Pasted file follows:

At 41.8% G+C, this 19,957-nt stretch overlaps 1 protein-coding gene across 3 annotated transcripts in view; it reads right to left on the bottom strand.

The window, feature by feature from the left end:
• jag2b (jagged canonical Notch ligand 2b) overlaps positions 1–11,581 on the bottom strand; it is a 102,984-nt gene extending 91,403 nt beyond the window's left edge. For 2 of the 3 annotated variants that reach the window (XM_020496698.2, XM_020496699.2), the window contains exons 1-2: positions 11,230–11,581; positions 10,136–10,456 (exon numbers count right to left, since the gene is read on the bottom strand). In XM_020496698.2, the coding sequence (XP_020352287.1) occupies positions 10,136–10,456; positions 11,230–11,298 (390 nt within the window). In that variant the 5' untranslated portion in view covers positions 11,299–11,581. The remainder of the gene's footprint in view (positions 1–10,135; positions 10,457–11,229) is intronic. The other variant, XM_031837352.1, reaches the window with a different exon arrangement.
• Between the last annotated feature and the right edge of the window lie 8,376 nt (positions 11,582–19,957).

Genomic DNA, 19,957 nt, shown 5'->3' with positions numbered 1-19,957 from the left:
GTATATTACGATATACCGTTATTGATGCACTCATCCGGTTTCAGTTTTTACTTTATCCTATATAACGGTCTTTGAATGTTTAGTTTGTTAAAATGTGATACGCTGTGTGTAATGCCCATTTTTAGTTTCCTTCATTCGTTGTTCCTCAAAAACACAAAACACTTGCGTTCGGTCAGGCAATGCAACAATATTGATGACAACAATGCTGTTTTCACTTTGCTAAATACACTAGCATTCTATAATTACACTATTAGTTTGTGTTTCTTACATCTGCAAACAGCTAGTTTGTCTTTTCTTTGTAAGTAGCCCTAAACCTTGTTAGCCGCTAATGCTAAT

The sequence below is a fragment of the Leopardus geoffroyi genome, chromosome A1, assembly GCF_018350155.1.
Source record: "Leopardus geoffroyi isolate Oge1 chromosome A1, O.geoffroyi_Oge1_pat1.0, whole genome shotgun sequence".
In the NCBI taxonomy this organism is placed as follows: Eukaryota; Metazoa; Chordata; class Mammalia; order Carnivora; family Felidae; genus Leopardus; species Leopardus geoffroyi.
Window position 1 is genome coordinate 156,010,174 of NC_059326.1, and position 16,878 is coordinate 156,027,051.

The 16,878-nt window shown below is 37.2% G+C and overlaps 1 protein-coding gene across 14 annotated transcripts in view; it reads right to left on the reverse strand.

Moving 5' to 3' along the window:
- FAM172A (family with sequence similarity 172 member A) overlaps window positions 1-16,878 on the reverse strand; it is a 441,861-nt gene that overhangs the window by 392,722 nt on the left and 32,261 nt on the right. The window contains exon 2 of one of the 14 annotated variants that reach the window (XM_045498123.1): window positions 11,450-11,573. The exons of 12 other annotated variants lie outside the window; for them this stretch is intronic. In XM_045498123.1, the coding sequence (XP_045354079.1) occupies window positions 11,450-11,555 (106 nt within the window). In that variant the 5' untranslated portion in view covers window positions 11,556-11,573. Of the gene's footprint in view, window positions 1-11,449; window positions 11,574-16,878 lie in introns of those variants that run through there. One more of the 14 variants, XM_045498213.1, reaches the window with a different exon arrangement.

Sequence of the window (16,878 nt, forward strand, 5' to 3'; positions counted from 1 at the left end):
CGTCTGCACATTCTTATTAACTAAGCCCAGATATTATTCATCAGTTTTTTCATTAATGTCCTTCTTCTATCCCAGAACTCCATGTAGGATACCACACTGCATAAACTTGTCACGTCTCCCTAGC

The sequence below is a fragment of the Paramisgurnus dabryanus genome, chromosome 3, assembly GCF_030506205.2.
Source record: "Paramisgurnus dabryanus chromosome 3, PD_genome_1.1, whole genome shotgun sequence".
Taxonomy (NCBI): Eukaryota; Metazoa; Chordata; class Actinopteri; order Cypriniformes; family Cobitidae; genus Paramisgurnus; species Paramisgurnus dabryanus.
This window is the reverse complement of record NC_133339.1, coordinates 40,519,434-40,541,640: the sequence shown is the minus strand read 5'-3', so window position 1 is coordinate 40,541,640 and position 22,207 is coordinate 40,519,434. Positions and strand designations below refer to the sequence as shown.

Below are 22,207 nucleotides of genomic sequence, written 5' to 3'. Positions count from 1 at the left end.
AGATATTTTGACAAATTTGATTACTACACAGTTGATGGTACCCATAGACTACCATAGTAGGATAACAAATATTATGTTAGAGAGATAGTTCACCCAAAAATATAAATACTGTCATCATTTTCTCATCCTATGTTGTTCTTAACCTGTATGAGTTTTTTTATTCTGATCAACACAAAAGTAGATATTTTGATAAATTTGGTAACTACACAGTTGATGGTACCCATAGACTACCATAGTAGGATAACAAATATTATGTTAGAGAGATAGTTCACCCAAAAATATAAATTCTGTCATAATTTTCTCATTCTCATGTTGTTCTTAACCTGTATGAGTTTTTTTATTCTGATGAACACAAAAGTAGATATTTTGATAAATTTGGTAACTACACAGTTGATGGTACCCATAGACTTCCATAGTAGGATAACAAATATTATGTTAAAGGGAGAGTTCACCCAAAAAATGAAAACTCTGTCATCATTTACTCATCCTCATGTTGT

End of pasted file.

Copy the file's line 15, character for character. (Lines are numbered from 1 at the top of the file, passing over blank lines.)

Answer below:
CGTCTGCACATTCTTATTAACTAAGCCCAGATATTATTCATCAGTTTTTTCATTAATGTCCTTCTTCTATCCCAGAACTCCATGTAGGATACCACACTGCATAAACTTGTCACGTCTCCCTAGC